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Pat Hardee inspects Roy Thompson’s boat during a 2014 VSC. Photo by Helen Aitken
Pat Hardee inspects Roy Thompson’s boat during a 2014 VSC. Photo by Helen Aitken

Could You Pass a Vessel Safety Check?

The weather is getting warmer and for most of us, boating season is here. May 17-24, 2014 is Safe Boating Week, and is the perfect reminder to inspect your boat’s mechanical systems, brush up on navigational regulations and check the items that keep you safe on the water. A complimentary Vessel Safety Check (VSC) will get you started.

VSCs ensure that boat owners meet federal, state and local regulations, as well as equipment requirements. The examiner discusses the care and use of the equipment, and ways of avoiding accidents and injuries. The check can be done at the dock, ramp, or in your driveway. If the boat receives a decal, it meets minimum U.S. Coast Guard (USCG) safety standards which may prevent a boating citation, or lower your insurance rate.

Volunteer vessel examiners, like those from the U.S. Coast Guard Auxiliary (USCGAUX) and US Power Squadrons® (USPS), are USCG approved. In total, for 2013, these two organizations’ 8,766 examiners performed 154,161 inspections and passed 124,106 craft, or 80% of inspected boats.

Some required items needed to pass a VSC. Photo by Helen Aitken
Some required items needed to pass a VSC. Photo by Helen Aitken

Pat Hardee, a member of the Fort Macon Sail and Power Squadron, N.C., a unit of the USPS, is one of two FMSPS certified, female VSC examiners. “An inspection takes about 45 minutes,” she says. “We keep a log book with people’s boat information and call to reschedule their check for the next year.”

The examiner checks inboard and outboard recreational boats, typically less than 65 feet; even sailboats with mechanical power must meet the same requirements. So must personal watercraft with inboard motors, like jet skis. There are 15 required items to pass the VSC, including state and/or federal regulations booklets, overall vessel condition, sanitation devices, ventilation, backfire flame controls, and MARPOL trash placard.  Of course, some items may not apply to all craft.

Missing registration/documentation, missing or expired visual distress signals, “bad” fire extinguishers, and non-working navigational lights, are top reasons for VSC failure. Hardee says that the typical answer she gets is, “I won’t be using them (navigational lights) at night.” Each light has the 6-candle power equivalent, and must be visible for two nautical miles. During daylight, when fog rolls in or a storm pops up, these are necessary. “Sometimes you replace the bulb which screws in or pops in place. Then again, sometimes it needs rewiring,” Hardee says.

Additional items like a marine radio, dewatering devices, and first aid kits are recommended onboard, but aren’t necessary to meet minimum standards. Examiners may discuss nautical charts and aids, hypothermia and overboard practices, fueling and management, float plans, food/water, sunscreen or high visibility clothing and gear. Boaters new to the area get advice on local conditions, docking, marinas, and available classes.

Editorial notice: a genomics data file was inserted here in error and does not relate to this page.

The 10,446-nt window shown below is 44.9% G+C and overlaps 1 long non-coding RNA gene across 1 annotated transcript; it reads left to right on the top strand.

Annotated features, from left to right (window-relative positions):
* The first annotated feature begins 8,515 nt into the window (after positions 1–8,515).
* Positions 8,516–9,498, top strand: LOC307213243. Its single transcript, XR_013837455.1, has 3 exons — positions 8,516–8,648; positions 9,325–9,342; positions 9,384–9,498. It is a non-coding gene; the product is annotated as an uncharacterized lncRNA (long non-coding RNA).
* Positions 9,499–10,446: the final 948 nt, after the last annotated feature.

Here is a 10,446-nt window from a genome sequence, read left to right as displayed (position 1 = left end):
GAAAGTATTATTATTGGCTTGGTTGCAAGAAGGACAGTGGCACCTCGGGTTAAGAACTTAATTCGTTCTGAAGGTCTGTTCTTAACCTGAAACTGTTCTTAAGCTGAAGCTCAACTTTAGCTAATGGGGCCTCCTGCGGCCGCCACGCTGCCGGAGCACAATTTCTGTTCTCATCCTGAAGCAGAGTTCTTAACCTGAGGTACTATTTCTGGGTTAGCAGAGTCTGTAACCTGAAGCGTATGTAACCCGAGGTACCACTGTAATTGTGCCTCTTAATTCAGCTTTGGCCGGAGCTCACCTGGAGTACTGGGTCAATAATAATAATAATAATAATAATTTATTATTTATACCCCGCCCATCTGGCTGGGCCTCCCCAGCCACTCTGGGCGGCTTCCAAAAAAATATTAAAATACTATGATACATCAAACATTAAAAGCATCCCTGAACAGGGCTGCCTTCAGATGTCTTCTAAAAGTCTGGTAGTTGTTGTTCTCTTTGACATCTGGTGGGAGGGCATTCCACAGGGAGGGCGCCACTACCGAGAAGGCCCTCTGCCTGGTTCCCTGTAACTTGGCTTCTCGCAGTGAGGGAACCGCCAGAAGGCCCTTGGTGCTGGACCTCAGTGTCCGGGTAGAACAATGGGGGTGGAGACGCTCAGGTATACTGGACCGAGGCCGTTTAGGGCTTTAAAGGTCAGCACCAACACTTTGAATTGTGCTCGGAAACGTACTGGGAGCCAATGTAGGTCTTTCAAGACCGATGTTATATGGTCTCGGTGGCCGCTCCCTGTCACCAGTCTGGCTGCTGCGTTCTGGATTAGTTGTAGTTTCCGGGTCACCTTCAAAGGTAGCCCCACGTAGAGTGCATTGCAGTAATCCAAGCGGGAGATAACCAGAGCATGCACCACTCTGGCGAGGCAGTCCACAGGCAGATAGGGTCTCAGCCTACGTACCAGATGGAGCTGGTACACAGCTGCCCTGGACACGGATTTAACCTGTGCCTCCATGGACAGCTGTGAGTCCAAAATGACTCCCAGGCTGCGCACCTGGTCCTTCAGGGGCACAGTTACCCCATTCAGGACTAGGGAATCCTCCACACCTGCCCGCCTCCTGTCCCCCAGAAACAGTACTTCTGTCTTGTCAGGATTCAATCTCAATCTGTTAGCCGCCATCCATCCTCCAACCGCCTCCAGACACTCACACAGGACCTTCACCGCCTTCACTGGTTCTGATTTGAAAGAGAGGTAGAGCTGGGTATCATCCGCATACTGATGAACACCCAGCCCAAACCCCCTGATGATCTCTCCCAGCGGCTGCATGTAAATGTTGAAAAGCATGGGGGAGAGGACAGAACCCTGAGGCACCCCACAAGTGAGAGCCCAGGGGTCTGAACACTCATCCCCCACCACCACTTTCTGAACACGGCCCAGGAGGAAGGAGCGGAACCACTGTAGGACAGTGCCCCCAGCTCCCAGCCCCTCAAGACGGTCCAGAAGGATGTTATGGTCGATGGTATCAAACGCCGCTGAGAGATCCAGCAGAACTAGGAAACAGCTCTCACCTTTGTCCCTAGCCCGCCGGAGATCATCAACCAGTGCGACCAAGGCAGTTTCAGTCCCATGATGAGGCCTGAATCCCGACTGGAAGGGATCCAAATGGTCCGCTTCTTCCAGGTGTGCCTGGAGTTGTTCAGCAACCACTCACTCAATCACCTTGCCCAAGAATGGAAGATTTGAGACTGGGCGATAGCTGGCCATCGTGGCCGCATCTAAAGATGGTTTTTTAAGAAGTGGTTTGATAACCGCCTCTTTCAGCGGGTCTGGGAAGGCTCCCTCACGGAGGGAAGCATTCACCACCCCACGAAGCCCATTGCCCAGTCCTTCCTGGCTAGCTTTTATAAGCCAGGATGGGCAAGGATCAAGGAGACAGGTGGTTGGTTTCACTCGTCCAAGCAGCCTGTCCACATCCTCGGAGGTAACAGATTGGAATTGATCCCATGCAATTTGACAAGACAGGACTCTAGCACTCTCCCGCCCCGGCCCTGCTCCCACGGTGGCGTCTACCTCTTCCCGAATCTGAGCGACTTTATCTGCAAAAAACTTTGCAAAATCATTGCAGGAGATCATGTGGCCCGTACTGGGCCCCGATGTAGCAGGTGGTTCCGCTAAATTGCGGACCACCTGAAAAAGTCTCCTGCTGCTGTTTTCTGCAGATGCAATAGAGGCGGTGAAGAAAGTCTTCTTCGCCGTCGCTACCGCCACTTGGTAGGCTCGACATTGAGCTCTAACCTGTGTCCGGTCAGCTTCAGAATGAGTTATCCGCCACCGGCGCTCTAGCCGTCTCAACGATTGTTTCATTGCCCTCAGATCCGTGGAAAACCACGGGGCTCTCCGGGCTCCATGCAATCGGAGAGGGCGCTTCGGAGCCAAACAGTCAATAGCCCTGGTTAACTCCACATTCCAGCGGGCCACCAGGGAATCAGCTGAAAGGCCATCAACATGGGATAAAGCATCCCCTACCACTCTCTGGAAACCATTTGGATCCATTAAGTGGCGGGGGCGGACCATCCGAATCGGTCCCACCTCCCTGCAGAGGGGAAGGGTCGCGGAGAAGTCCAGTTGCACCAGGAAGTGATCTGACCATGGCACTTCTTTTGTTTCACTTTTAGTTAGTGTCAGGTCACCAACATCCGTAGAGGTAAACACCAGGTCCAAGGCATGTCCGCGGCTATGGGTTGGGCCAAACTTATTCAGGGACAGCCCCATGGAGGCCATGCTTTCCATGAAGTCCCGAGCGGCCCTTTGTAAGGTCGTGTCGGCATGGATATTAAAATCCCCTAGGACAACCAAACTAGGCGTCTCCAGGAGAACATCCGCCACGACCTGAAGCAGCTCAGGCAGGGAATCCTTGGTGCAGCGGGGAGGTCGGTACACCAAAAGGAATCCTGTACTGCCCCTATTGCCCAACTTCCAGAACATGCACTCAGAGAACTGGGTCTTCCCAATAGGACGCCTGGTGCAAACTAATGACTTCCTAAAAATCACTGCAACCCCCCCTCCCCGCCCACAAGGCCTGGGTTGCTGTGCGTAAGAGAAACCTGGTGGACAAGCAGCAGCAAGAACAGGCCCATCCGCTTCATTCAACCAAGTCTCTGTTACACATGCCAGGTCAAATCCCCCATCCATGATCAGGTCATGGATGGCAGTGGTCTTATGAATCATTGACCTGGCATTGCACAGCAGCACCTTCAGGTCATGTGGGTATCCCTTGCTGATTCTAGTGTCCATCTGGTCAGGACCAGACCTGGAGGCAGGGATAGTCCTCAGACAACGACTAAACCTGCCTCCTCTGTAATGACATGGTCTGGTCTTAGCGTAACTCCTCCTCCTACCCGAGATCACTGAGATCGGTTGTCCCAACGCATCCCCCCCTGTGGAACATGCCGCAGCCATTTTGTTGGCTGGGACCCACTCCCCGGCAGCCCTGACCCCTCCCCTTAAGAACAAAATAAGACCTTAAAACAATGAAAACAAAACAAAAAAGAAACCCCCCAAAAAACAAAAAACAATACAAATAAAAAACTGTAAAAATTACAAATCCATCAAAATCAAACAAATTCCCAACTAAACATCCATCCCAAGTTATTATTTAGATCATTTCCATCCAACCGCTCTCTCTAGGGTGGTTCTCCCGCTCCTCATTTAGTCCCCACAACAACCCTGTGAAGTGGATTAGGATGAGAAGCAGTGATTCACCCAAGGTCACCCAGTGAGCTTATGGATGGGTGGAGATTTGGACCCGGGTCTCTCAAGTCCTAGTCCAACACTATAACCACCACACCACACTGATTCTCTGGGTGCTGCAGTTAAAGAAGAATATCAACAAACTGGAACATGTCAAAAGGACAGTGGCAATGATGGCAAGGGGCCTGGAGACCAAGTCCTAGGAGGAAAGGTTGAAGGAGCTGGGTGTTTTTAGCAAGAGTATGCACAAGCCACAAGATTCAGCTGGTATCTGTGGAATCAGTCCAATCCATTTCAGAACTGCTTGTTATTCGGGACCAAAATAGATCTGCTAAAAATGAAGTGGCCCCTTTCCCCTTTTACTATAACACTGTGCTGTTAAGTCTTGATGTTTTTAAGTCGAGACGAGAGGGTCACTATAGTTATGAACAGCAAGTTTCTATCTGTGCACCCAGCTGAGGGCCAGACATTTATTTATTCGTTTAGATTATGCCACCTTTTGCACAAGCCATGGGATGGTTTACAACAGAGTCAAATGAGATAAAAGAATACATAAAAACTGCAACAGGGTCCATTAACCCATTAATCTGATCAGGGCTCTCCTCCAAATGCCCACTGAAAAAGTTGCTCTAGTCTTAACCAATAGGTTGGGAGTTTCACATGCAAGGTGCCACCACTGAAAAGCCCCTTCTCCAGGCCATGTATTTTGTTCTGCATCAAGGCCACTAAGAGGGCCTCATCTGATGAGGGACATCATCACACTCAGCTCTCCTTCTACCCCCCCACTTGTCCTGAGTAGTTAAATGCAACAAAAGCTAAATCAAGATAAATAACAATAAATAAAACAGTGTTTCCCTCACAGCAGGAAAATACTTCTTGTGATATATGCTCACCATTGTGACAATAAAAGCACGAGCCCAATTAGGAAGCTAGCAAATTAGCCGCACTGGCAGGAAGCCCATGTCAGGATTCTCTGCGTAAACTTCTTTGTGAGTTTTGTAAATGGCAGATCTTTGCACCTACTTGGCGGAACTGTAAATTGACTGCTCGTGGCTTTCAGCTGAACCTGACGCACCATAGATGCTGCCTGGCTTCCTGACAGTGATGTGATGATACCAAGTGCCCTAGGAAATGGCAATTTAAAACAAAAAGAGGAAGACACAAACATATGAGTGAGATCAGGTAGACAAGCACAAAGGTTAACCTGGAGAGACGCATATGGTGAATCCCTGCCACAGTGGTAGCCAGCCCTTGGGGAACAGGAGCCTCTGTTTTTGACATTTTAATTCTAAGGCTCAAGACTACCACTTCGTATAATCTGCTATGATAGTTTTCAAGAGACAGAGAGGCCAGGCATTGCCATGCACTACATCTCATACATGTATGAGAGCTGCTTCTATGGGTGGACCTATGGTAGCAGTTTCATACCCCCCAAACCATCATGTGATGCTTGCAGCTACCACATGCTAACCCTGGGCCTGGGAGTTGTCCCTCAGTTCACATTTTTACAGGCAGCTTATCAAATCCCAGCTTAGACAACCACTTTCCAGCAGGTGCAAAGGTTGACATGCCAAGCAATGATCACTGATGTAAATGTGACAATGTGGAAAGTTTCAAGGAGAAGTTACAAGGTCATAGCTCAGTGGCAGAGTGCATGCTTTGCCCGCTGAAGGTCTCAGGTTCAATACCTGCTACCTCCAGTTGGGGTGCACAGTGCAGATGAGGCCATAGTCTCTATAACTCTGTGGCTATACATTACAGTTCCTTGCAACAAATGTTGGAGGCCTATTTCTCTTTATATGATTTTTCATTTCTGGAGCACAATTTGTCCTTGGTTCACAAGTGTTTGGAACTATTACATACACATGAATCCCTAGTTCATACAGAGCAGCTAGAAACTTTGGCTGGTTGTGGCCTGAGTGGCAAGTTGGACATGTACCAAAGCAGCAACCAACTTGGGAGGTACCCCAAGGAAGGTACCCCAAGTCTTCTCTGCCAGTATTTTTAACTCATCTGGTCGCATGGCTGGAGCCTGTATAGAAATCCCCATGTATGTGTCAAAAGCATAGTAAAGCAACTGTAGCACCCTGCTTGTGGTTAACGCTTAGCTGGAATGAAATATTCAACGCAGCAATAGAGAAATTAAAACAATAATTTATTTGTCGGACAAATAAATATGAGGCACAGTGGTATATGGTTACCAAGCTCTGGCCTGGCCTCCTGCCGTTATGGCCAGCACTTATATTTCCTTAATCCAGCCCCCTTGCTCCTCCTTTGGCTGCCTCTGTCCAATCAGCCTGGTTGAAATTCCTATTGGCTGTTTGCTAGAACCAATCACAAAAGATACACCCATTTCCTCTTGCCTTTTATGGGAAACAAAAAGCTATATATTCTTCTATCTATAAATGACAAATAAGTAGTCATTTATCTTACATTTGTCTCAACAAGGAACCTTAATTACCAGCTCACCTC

Examiners talk about the appropriate sizes and conditions of Personal Flotation Devices (PFD), radio usage and channel 16, visual distress signals for day and night, anchoring and lines, and they love to answer questions. Hardee indicates, “When you get people onboard, you have to tell them where everything is.”

Sport and utility boats like canoes, kayaks, paddleboards, and “jon boats” are inspected because of their popularity and high accident rate. Paddle Craft Vessel Safety Checks involve 10 requirements and recommendations. Examiners look for a sound vessel with good hatch covers and secure hardware, the floatation system, paddles or oars, visual distress signals, lights, and state/local requirements.  Vessels going in open water also require a pump, spray skirt, spare paddles, compass/GPS, a tow recovery system, and radio or cell phone. Most failures occur because of a missing PFD, or sound-producing device like a whistle.

After the inspection, the boater signs the document and receives a copy to keep onboard; the paperwork goes to the Coast Guard. “If you fail, we’ll come back again. It’s free,” says Pat Hardee. The owner has until the end of the year, to be re-inspected. When a vessel passes, a decal is issued and is good for the calendar year. For boats, the decal usually goes on the portside windshield. For paddle craft, it goes on a flat surface.

A Vessel Safety Check provides a peace of mind for a safe day on the water. To schedule a Vessel Safety Check contact a local USPS or USCGAUX member or http://wow.uscgaux.info/content.php?unit=V-DEPT. These organizations offer free or low cost classes and seminars like trailering, anchoring, and kayaking throughout the year, and are eager to pass on safe boating practices and knowledge.

For more information, read the Boater’s Guide to the Federal Requirements for Recreational Boats, and Safety Tips, or Federal Requirements and Safety Tips for Recreational Boaters, produced by the USCG. It covers equipment, navigation rules, aids to navigation, laws, safety and survival tips, a pre-departure checklist, float plan sample, emergency communications, and boating information handy for onboard reference. This literature is found at marinas, boat dealers and other places.

For information on Safe Boating Week and safe boating practices, please go to http://www.safeboatingcampaign.com/, or http://www.uscgboating.org/.

 

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